Do you feel safe taking a Chicago cab? Well, the wheels are in motion on a new proposal that would crack down on unsafe drivers and modernize the city's fleet of nearly 7,000 cabs. It has the city, cab company owners, and drivers at odds.
In his spare time, Dmitry Samarov is a blogger, a published author, and a painter. That's when he's not spending all day, every day driving a cab.
“I work 12-14 hours per day, said Samarov. “Every day.”
Samarov has been a cab driver since the mid-1990s. He leases his cab from the Yellow Cab Company, one of the city's 23 Taxicab Affiliates. On some days, he says it’s hard to even recoup the lease fees and the gas.
“It's a total crapshoot. You can go for hours without a fare. It happens all the time,” said Samarov. “That's why you have to put in the hours.”
Samarov is part of an industry in Chicago that is undergoing change. In December, Mayor Rahm Emanuel outlined a proposal that would, among other things: allow cab owners to charge higher rates to drivers to lease fuel-efficient vehicles.
Business Affairs and Consumer Protection Commissioner Rosemary Krimbel is the chief architect of the ordinance. Her department regulates the taxi industry. She says the higher lease costs would be more than offset by gas savings, and that drivers would see an increase of $25 more a day under the new leasing structure.
Other provisions in the ordinance include: mandating that new cabs can have no more than 75,000 miles on them, instead of the current 150,000; and prohibiting drivers from spending more than 12 consecutive hours behind the wheel.
Yellow Cab driver Yasser Hamdan says that on most days, he needs 12 hours to break even.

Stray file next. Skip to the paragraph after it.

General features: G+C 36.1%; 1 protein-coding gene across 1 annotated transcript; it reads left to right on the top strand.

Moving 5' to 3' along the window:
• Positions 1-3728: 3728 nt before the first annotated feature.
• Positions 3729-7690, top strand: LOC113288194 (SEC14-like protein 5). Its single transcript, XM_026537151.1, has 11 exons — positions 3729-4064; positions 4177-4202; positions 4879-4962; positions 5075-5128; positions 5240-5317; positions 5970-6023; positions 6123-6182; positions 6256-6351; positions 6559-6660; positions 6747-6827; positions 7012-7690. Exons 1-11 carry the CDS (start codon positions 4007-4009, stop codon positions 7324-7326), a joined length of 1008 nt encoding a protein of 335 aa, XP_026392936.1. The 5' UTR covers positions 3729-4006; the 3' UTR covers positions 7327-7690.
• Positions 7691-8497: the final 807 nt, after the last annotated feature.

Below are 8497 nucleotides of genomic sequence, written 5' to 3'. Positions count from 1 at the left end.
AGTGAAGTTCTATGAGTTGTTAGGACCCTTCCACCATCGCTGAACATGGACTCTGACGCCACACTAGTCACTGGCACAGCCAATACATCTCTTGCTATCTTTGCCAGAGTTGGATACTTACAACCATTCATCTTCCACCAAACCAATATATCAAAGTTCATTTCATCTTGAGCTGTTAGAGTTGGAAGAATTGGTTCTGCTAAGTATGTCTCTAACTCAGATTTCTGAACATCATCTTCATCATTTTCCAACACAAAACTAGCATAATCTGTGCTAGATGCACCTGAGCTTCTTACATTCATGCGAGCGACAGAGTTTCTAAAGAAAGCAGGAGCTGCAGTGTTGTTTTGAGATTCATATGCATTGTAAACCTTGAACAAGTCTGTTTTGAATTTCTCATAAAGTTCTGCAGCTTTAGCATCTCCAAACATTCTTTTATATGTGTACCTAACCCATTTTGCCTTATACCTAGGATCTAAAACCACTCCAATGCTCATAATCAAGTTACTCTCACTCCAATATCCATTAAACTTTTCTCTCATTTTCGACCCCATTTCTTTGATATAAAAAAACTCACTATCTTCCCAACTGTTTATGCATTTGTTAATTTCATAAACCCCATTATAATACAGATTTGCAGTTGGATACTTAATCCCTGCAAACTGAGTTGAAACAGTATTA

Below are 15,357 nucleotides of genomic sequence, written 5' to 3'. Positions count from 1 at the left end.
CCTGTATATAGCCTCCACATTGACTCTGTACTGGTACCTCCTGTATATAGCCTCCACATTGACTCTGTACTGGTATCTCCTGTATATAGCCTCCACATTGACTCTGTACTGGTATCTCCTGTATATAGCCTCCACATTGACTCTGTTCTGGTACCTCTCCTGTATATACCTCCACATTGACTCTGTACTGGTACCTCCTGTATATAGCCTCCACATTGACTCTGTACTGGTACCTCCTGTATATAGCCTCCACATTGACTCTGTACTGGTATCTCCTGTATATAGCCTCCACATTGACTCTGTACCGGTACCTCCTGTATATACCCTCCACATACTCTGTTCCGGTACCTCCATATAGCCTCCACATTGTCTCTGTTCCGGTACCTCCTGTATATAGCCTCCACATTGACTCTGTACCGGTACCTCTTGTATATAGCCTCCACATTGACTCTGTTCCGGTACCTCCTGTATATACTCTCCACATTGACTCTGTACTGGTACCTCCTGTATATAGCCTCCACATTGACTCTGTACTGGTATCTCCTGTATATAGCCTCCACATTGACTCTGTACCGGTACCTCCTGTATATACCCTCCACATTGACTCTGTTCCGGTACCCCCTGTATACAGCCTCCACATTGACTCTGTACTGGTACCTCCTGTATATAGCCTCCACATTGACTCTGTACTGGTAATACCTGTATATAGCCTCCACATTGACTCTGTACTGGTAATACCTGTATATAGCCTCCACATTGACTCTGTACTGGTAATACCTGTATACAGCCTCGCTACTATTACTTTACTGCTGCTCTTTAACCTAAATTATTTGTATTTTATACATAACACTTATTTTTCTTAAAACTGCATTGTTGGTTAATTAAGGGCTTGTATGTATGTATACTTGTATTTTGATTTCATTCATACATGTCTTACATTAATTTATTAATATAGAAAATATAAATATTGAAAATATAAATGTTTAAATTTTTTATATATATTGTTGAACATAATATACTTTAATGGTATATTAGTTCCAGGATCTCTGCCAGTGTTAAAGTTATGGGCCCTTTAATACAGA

“I have to work at least 17 hours a day to make money, because if I work 12 hours a day, it’s not enough to make my lease and gas,” Hamdan said.
But Krimbel says the new ordinance would allow more than 12 hours in a 24-hour period.
“If you're going to drive the morning rush, take a two-hour lunch, you are not going to violate that cap,” Krimbel said. “It's not 12 hours in the cab, it’s 12 consecutively driving. Pedestrian reports show that after that 12th hour, the accident rates rise dramatically.”
The ordinance is partially in response to reports that drivers with multiple traffic violations were still on the road.
Drivers we talked to said that the city already had enough tools to monitor bad drivers.
Krimbel says her office has already made upgrades in that area, including getting monthly updates from the Secretary of State’s office and analyzing red light camera data.
“As many data points as we can get, it gets us a picture of what kind of driver is out there,” Krimbel said.
Samarov says it’s nearly impossible for a cab driver to have a perfectly clean driving record.
“Of course cabbies will get more tickets. If you drive 80 hours a week, 330 days a year, you're gonna get tickets,” he said.
One thing not included in the proposal: a taxi cab fare increase. Something drivers are up in arms about.
“We have the lowest cab rates in the country, by far. It's ridiculous,” said Samarov.
A 2008 study by the University of Illinois at Chicago found that the average hourly salary for a cab driver in Chicago was $4.38, with a total yearly net income of just over $12,000.
“The fare increase will come once the industry comes up to standards,” Krimbel said. “It's very difficult for me to suggest a fare increase right now when the industry does need to upgrade.”
Yellow Cab Chairman Michael Levine, who lives in New York, says that drivers have had four fare increases since 1991. But the maximum lease owners can charge drivers has been frozen during that time.
Krimbel expects the ordinance to improve drivers’ wages to above $5 an hour despite the lack of fare increases, and there are other protections for drivers as well.
“With the 23 affiliations, there are 23 different types of leases,” Krimbel said. “We now will mandate a uniform lease so they all look the same, so they’ll all have categories which will not charge the driver.”
She says the ordinance is all about creating a safer experience for the passenger, and letting drivers like Samarov breathe a little easier behind the wheel.
The ordinance is sponsored in City Council by 9th ward Alderman and Chairman of the Committee on Transportation and Infrastructure, Anthony Beale.
For more on the taxi ordinance and to read the complete study on cab driver wages, visit the PDF and links below.
Would you pay a higher taxi fare? Post your comments below or sound off on our discussion board!